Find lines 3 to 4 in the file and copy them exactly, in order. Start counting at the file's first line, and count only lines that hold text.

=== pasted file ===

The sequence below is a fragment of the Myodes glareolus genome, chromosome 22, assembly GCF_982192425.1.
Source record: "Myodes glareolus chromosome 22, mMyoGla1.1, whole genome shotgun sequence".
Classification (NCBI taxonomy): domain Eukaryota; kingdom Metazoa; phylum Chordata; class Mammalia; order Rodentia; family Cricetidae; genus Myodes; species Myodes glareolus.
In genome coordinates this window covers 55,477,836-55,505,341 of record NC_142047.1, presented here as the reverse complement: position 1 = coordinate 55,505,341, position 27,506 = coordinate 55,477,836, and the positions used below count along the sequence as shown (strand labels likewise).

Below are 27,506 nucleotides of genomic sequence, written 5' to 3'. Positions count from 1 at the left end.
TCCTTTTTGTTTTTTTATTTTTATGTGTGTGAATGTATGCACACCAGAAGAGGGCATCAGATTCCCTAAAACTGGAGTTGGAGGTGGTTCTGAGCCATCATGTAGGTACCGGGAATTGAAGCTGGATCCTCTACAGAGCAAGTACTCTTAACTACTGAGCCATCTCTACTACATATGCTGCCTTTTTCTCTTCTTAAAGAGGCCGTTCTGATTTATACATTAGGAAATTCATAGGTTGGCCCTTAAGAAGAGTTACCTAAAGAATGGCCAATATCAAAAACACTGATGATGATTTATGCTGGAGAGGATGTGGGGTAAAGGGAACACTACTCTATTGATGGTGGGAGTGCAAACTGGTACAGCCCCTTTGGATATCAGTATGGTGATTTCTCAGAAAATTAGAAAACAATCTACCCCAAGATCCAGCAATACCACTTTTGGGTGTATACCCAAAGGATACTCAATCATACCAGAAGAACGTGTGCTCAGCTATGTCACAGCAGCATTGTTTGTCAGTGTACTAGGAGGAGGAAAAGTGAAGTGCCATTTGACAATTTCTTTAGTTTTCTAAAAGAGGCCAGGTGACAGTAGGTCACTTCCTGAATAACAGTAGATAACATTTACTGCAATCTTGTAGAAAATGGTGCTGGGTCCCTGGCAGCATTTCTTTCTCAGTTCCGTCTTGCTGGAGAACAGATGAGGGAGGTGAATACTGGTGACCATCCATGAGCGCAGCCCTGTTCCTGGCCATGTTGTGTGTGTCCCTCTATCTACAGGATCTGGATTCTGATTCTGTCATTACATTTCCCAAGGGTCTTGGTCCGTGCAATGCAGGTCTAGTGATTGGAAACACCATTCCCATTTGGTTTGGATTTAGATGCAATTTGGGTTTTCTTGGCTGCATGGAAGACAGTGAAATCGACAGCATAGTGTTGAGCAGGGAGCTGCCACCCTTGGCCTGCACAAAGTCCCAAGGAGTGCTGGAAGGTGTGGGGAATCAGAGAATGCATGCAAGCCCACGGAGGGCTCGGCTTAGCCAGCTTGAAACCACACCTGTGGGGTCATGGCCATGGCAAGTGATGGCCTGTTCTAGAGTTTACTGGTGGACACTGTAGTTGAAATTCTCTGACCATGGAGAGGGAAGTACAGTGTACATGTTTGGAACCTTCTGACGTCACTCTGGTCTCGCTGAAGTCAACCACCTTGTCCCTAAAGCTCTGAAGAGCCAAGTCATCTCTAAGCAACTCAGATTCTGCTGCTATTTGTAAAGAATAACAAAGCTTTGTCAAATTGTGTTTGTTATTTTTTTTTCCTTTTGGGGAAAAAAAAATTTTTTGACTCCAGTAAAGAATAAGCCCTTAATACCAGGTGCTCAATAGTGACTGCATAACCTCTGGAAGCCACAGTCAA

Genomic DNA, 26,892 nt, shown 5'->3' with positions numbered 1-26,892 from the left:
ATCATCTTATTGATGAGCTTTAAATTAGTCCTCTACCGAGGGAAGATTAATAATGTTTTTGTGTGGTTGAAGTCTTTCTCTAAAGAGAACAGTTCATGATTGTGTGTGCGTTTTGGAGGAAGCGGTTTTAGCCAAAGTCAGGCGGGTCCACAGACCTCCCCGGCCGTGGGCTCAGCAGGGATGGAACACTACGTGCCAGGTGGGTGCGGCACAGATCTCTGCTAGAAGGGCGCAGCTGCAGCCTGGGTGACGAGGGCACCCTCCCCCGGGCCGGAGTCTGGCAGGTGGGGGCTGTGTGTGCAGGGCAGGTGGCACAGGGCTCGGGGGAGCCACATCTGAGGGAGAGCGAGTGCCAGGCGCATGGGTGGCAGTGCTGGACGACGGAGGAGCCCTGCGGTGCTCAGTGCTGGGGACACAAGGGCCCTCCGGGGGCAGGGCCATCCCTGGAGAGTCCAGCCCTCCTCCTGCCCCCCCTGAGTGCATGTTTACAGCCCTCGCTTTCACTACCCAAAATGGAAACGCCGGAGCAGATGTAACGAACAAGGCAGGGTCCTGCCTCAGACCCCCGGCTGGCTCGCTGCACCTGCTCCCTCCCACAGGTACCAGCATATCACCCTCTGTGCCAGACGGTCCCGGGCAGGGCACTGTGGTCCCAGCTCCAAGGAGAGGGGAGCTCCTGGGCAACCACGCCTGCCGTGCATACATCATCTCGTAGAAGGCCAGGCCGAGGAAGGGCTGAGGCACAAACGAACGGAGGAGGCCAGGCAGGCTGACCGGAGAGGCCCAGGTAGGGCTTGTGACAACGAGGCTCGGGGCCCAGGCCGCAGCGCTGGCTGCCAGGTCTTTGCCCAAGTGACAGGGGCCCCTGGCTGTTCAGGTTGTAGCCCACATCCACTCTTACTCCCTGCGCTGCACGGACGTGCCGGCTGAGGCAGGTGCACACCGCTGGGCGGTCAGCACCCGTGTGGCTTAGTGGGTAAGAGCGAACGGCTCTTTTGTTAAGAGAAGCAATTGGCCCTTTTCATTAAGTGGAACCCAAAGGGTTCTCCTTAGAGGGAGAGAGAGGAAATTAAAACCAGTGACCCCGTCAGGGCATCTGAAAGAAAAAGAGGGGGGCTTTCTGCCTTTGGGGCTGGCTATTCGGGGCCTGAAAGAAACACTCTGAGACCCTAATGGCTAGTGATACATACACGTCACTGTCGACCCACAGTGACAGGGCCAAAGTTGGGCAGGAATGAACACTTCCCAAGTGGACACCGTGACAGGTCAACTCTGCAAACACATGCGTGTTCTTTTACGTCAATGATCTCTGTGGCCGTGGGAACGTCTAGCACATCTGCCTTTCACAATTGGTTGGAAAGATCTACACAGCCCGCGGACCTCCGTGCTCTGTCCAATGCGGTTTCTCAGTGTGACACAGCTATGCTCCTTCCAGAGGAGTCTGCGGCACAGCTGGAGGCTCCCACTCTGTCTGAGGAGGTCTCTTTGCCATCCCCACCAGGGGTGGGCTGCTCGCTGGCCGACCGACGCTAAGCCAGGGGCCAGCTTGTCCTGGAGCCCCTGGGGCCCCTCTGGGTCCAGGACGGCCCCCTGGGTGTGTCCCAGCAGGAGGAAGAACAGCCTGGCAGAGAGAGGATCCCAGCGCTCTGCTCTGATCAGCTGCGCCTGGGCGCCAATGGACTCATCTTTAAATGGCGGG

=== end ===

Classification (NCBI taxonomy): domain Eukaryota; kingdom Metazoa; phylum Chordata; class Mammalia; order Rodentia; family Cricetidae; genus Myodes; species Myodes glareolus.
In genome coordinates this window covers 55,477,836-55,505,341 of record NC_142047.1, presented here as the reverse complement: position 1 = coordinate 55,505,341, position 27,506 = coordinate 55,477,836, and the positions used below count along the sequence as shown (strand labels likewise).